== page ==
Monday, 14 September 2015

An Elephant In The Backyard And Other Tiny Tales From Aundh

The trip had been long in coming.We had taken the children there once nine years ago but the museum was undergoing extensive expansion and renovation so it was shut then. Besides, the children had been only eight and two years old so they did not really have any memories. And it was very important for me to take them to see the sleepy little hamlet of Aundh, where a part of their roots lay entrenched. I wanted them to see first hand and understand the legacy left by their great great grandfather, the erstwhile ruler of Aundh, in Satara district, one fifty odd kilometres from our home town, Pune, India.
The children have lived abroad for a large portion of their lives. They are true global citizens, fitting perfectly where you place them, like a well done jig saw puzzle. But I also wanted them to see for themselves the place where one part of their very existence began. I mentioned this to one of my mother's maternal uncles and his son, asking them to let me know if they were planning a trip while I was in India, so I could tail them in my car. To my delight, they were planning a trip soon and after juggling around my tight schedule and my daughter's even tighter one, we managed to free ourselves for a day, as did my grand uncle's family and we were off!
It was a lovely drive, interspersed by rainy squalls, cloudy skies and a cool breeze. We sped down the highway with just a short halt for breakfast and soon found ourselves turning off the main road onto a narrow country road. Here, the trees had grown so high on both sides of the road that the branches had actually merged above the road, forming a verdant, cool canopy. I wondered how long it would be before local politicians took it into their heads to widen this road (to make an extra buck or rather, many extra bucks) and then these glorious trees would be mercilessly chopped down.
A last hilly stretch and we were at our destination, ready to explore and more than ready to let the kids soak in a part of their heritage, visually, aurally and physically. Our first halt was the huge house where my maternal grandmother had grown up. We were truly blessed to have my mother's maternal uncle with us that day as this was the house he had been born in, lived in, grown up in, and who better than him to explain to us the nitty gritties of their life then and to relate long forgotten tales?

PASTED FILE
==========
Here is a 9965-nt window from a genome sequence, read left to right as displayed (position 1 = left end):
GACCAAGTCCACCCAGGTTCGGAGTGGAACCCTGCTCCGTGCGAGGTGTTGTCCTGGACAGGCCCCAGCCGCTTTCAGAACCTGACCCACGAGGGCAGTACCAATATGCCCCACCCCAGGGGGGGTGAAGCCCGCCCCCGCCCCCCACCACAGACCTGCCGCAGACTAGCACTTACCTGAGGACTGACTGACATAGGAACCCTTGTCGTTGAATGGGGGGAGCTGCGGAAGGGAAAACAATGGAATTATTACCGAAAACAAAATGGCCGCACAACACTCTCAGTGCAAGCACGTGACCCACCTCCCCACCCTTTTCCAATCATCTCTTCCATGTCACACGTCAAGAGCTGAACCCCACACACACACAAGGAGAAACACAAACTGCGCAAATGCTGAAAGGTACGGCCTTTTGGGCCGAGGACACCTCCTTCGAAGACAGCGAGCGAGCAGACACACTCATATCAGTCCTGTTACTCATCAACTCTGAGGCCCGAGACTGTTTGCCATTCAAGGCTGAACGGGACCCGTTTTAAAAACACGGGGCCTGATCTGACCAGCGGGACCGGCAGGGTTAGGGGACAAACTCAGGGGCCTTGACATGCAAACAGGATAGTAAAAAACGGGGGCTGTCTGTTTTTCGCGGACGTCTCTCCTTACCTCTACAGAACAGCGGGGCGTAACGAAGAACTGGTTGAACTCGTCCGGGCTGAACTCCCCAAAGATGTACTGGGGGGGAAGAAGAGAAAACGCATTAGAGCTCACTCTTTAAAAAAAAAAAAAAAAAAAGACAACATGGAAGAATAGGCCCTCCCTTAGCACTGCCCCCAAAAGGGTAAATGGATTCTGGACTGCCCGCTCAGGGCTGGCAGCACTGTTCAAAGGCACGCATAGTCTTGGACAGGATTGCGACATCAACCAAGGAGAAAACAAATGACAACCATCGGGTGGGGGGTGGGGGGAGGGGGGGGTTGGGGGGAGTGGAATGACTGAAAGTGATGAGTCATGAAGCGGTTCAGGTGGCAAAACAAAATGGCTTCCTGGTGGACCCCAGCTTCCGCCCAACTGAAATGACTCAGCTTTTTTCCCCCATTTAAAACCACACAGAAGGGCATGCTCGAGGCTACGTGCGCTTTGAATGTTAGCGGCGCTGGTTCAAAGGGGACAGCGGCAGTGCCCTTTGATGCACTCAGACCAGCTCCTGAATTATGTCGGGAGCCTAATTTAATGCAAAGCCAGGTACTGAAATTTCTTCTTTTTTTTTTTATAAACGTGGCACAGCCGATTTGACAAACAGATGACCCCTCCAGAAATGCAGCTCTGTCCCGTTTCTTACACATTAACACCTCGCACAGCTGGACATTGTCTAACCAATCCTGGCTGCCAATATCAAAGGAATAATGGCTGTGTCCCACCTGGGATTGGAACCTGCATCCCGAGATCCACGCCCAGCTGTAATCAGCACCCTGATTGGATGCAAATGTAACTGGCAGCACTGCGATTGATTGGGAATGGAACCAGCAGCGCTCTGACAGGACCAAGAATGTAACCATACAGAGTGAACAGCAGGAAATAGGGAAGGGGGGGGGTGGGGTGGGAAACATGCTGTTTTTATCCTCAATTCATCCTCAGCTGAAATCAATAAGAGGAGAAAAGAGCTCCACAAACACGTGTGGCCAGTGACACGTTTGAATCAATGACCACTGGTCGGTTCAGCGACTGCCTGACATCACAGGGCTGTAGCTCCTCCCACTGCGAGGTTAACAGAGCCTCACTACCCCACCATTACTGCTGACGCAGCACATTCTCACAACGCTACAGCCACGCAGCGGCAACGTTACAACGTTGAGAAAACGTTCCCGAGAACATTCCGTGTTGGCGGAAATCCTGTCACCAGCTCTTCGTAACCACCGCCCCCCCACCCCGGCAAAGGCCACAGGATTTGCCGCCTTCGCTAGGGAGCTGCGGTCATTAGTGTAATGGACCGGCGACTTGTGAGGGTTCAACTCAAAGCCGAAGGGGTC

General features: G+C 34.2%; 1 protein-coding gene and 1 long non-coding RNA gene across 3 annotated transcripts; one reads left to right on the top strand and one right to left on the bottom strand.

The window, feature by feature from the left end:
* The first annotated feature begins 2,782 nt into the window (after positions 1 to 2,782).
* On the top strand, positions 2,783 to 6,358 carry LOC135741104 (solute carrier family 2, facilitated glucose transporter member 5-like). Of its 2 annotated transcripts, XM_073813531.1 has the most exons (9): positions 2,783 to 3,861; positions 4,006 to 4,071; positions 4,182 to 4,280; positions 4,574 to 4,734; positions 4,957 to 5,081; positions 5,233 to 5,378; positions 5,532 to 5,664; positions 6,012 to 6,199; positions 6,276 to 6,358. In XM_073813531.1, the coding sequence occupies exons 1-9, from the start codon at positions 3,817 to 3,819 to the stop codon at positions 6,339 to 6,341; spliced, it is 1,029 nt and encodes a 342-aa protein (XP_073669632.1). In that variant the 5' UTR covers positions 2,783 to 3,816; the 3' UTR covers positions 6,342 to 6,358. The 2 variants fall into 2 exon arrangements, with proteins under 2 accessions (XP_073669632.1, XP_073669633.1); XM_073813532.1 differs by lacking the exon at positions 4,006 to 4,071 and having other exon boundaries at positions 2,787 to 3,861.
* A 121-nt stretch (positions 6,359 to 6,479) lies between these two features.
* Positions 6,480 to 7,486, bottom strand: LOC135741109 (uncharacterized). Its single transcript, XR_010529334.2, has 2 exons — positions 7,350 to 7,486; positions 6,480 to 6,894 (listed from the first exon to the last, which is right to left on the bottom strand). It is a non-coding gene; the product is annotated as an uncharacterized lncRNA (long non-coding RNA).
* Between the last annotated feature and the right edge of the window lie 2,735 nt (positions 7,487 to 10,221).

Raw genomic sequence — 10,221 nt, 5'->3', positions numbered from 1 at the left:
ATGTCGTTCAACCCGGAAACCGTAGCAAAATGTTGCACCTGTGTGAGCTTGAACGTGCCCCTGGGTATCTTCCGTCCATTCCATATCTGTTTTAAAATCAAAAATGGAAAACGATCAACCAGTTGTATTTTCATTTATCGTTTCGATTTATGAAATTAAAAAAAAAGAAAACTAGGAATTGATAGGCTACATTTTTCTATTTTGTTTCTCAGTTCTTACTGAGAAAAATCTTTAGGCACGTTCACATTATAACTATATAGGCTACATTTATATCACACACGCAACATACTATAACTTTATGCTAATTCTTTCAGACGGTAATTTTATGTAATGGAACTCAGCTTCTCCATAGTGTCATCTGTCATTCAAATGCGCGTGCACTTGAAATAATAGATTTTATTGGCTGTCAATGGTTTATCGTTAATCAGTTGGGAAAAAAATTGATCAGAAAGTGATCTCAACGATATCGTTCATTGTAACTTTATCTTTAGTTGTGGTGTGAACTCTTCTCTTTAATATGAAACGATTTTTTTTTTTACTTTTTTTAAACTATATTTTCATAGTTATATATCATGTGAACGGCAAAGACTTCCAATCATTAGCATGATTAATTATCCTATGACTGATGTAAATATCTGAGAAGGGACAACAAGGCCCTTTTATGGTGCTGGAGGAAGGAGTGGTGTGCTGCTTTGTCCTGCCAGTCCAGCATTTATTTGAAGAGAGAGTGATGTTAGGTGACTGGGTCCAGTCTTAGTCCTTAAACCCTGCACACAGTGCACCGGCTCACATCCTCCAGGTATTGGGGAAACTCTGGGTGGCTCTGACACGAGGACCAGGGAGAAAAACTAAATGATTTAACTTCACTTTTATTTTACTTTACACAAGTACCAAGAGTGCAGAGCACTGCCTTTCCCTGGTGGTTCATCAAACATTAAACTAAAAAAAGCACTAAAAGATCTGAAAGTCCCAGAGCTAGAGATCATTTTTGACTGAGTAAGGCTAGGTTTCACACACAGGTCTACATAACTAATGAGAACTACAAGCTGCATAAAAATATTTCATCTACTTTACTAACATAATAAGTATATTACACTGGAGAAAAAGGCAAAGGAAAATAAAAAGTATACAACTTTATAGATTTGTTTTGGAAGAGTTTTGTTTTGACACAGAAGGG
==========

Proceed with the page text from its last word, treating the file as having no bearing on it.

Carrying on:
The one thing I truly envy my mother are her maternal uncles and I always tell her so! She had six of them, three are no more but each one is/was a gem and we have really fond memories, even as we continue to further strengthen our bonds with them and their families. They actually care about us, though their sister, my maternal grandmother, passed away more than seventeen years ago... Their love and concern for us is tangible. A rarity these days for sure!
The lady who is the current occupant of the house, as per inheritance laws, has built herself a plush bungalow behind the heritage structure, leaving us free to walk into 'my grandmother's house' as we still think of it. An open courtyard, as was the style in those days, greets us and has life size marble statues, one of them being my great, great grand mother's! The children are thrilled to explore the hundred year old structure, though some of it is crumbling and a large part of it has been struck by lightning.